"Love" is a term that gets used very casually in our day-to-day lives. It's utilized to convey a strong liking towards something and an explicit desire to associate with it. For instance, we say, "I love what you said," "I love your idea," and "I love the blue one!" In all these examples, we are expressing our passion for a subject, and announcing that we derive pleasure from it. While it might seem here that the subjects in these cases are praiseworthy, the reality is that what we are really doing in these scenarios is we are making statements about ourselves. When we verbally express love for something, we are actually describing how something makes us feel.
The verbal expression of love typically has another function as well. Often it is used to get a reaction from the person to whom we direct it. When someone tells someone, "I love you," he or she could be communicating that they enjoy the other person. The point that is often overlooked here is that the speaker is usually also trying to get the other person's attention, especially if it is repeated over and over again. At that point, one might ask: if you love the person so much, why do you keep repeating it? While many might think that the more "I love you" is said the more love there is in a relationship, the truth is that sometimes the habitual repetition of "I love you" could actually be indicative of something else – namely, a marked need for external validation, approval, or acknowledgement. Of course, there is nothing inherently wrong with telling those we care about that we love them, or even wanting acknowledgement, but the key here is to be mindful of what we are saying and why we are really saying it. Such thoughtfulness can help differentiate between loving, and Loving.
Truly loving someone goes beyond just expressing how something makes us feel, or trying to get someone's attention. It's about respecting the other person in such a way whereby we act with kindness, sensitivity, and understanding, and preserve his or her integrity. It's about meeting the other person where he or she is, and being there for them in the way they want us to be there for them. It's about giving them what they need, and not simply what we want to give them. It's about focusing more on them, not us.
It takes a lot of work to be able to truly love another. It first involves understanding the person for who he or she is. That's essential. If you don't know who the person actually is, it is impossible to truly love him or her. Maybe you like who you think the person is, or how he or she makes you feel, but you cannot actually love the person because you don't really know who he or she is. But that doesn't mean you will never know him or her. Indeed, it is very possible that you can get to know the person, but that's where the works lies. At the core, understanding others starts with understanding ourselves. We can only understand others as much as we understand ourselves. After all, the relationship we have with others is a direct reflection of the relationship we have with ourselves. From here it follows that the more we are attuned to ourselves, the more we understand ourselves, and love ourselves, the more we can project such love in our relationships with others and give them what they really need.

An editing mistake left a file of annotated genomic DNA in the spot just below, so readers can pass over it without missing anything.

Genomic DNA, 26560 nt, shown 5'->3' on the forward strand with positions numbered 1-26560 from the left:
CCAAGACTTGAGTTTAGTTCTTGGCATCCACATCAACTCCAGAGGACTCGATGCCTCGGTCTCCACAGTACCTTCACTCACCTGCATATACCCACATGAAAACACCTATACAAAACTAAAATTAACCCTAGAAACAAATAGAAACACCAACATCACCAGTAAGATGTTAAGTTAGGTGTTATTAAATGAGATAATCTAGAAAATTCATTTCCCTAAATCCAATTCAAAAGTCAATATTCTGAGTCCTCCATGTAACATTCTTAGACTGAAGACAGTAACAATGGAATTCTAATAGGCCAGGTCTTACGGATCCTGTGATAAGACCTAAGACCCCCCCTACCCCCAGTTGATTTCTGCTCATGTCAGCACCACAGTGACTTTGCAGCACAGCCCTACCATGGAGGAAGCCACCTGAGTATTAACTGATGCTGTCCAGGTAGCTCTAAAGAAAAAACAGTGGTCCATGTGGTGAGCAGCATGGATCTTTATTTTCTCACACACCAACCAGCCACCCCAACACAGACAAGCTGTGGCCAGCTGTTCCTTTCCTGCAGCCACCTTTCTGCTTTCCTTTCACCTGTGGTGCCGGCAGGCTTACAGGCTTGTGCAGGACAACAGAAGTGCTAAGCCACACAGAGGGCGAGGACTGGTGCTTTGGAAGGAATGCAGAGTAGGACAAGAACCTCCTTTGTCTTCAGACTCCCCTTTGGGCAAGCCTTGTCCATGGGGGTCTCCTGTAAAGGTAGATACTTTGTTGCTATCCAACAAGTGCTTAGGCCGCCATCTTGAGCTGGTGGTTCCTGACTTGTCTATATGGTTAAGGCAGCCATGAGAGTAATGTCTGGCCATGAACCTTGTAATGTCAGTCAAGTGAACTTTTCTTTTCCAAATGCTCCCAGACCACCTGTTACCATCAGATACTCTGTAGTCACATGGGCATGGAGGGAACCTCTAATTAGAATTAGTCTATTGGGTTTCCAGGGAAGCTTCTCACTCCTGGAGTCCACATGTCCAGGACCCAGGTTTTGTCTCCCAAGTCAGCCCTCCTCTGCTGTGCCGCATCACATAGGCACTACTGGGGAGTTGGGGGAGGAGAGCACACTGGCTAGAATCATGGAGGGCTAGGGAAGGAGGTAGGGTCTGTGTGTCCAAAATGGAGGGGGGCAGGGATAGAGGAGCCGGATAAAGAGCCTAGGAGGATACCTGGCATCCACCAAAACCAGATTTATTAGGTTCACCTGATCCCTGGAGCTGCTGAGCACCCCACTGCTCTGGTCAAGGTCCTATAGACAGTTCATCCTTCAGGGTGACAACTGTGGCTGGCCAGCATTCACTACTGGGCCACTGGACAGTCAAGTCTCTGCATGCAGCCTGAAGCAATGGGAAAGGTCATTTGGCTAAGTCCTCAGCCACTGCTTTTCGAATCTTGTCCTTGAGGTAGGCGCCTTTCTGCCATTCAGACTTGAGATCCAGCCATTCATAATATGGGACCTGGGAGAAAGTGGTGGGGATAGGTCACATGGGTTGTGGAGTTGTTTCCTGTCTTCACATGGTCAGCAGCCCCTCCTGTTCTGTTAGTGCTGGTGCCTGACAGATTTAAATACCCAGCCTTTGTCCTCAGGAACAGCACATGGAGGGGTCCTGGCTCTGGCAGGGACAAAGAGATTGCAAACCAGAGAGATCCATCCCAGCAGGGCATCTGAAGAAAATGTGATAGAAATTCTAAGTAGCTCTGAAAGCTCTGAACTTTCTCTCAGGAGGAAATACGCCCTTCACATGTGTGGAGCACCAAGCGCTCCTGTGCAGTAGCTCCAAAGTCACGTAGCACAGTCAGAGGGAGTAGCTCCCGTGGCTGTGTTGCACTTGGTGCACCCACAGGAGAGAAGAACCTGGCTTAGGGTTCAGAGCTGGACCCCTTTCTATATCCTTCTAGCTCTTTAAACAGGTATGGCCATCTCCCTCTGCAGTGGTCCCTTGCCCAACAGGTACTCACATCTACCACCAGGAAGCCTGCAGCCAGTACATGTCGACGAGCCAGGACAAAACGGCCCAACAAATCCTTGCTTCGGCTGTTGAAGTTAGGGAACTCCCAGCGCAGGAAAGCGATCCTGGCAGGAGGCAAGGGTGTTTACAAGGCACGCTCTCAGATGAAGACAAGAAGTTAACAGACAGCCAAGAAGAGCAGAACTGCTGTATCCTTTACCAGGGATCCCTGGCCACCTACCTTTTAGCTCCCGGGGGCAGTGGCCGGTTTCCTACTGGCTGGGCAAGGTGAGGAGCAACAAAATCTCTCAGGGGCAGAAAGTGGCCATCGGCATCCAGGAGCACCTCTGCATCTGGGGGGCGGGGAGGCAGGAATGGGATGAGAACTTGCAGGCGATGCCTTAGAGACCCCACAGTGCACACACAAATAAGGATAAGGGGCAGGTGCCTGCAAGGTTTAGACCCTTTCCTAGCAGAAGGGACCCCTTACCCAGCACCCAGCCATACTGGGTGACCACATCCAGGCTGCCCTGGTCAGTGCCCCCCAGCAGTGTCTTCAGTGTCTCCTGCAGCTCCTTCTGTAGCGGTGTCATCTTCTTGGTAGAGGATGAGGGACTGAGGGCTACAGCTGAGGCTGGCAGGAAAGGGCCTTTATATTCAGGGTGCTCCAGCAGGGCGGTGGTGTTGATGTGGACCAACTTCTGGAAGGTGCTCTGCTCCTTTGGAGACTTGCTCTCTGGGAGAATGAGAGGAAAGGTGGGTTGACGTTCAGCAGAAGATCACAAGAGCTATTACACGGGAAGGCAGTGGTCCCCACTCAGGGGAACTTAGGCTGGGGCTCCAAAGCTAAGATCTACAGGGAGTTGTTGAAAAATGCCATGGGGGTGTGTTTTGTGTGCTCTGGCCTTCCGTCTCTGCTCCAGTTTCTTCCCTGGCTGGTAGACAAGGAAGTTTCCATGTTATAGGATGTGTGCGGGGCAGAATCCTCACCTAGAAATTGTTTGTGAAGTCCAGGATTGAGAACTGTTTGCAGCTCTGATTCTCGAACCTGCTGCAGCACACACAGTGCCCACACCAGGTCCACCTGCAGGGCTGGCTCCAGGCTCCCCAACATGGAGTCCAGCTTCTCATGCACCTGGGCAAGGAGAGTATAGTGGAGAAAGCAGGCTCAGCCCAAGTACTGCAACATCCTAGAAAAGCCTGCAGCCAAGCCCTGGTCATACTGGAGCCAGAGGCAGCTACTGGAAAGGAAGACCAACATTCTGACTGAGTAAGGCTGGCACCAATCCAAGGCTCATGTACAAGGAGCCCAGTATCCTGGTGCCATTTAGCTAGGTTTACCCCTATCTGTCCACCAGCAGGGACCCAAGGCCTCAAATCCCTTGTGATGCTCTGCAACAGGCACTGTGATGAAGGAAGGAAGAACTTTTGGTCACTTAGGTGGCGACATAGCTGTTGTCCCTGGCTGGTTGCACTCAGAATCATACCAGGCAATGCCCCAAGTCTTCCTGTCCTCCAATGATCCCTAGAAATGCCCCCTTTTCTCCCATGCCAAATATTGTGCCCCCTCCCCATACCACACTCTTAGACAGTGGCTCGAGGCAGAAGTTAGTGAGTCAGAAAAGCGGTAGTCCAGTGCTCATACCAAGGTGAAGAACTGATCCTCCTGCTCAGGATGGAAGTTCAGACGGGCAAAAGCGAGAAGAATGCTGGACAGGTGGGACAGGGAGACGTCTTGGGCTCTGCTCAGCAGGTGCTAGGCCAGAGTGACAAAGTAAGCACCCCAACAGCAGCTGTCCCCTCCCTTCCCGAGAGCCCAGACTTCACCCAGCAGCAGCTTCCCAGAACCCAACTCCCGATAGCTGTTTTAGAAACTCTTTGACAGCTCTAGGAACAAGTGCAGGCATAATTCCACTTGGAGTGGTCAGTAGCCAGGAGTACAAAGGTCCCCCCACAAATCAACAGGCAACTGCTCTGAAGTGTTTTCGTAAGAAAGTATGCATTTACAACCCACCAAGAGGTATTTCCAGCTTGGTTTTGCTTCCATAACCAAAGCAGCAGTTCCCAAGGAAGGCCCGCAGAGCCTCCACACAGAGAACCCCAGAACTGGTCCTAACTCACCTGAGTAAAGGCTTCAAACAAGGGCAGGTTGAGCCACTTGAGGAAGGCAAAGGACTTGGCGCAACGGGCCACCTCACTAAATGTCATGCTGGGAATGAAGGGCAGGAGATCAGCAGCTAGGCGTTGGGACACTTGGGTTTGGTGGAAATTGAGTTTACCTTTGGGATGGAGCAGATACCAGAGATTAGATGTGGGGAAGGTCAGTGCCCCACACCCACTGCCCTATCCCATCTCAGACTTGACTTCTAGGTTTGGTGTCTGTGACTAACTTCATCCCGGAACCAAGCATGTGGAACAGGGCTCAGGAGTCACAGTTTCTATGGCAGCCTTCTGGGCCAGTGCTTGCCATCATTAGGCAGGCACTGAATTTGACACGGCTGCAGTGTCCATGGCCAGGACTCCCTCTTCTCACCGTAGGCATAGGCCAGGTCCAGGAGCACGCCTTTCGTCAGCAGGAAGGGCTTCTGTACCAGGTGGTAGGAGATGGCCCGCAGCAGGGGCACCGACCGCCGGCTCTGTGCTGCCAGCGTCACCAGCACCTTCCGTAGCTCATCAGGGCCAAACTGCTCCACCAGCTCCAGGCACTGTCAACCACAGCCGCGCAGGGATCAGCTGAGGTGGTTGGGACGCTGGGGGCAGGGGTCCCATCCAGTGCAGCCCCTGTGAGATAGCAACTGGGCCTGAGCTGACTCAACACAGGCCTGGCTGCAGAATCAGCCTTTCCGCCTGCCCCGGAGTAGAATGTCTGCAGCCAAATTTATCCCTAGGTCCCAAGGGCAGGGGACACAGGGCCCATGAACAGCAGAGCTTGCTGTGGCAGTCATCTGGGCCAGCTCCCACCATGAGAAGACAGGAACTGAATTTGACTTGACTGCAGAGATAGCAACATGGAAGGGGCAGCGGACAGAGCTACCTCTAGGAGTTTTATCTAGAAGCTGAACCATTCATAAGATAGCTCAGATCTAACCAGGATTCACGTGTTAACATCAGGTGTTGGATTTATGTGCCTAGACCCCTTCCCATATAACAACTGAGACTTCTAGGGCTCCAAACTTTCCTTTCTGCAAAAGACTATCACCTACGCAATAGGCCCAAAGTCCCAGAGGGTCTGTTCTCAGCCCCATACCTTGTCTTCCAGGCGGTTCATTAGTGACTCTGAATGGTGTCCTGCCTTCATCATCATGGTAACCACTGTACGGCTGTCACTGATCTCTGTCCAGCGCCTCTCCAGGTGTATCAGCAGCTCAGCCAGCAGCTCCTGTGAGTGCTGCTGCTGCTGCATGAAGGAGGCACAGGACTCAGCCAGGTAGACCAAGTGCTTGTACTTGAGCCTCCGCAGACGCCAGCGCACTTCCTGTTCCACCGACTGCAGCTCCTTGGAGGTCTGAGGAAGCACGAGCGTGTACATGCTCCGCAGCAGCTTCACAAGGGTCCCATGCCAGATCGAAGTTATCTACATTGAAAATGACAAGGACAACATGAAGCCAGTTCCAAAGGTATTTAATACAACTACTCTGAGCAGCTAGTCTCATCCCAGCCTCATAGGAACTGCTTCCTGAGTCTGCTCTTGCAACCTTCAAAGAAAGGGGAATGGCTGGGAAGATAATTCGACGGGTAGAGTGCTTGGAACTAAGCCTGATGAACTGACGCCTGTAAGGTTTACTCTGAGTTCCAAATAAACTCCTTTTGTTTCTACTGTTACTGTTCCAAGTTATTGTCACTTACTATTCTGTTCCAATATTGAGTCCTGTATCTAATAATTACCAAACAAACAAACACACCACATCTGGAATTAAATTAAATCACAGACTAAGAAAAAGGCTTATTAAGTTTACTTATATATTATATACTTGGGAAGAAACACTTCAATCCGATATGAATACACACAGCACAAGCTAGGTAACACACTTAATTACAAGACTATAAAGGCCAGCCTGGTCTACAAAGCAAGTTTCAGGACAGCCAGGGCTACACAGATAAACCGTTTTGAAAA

A general litmus test of true love is the following. Imagine you got a gift for a loved one — for a spouse, a partner, a child, or a friend. You have spent a lot of time and effort carefully picking out the gift, wanting to see that it's going to be something your loved one is going to like. So you get it, and excitedly bring it to him or her because you know it is going to be something they really like. In the meantime, unbeknownst to you, your loved one is having a really bad day. So you give them the gift as planned, but are surprised when they get really angry and throw the gift back at you, exclaiming, "I don't care about this stupid ____." How do you feel? What do you think? What do you do? If this reaction makes you feel angry, disappointed, and possibly even regretful for having gone through all that work to pick out such a gift, it seems the primary motivation here was to get acknowledgment or validation from your loved one for having done something nice for them. After all, your discomfort stems from not getting the warm reception you were seeking. However, if your loved one's reaction conjures a sense of concern within you for them, a desire to truly understand why they are upset, and you meanwhile do not take their comment about the gift very personally, then you are likely operating from a higher level of love. A more real kind of love. You got the gift for them because you really care about them. In spite of their reaction, you don't regret all the effort you put into getting the gift, you don't feel sad that they did not acknowledge the gift; instead, you feel compassion for them knowing that they are going through a tough time and you are invested in being there for them in the way they want – sensitively, compassionately, with understanding. Needless to say, this requires a certain level of self-understanding and clarity, to be able to appreciate that what they are upset at probably has little, if anything, to do with you personally.
Truly loving another assumes that we have a certain amount of knowledge, understanding, and love for ourselves. We can only know others as much as we know ourselves. We can only understand others as much as we understand ourselves. We can only love others as much as we love ourselves. So the more we actually know, understand, and love ourselves for who we are, the better equipped we are to really know, understand, and, ultimately, love others for who they really are.
And at that point, we won't even need to tell them we love them. They'll know.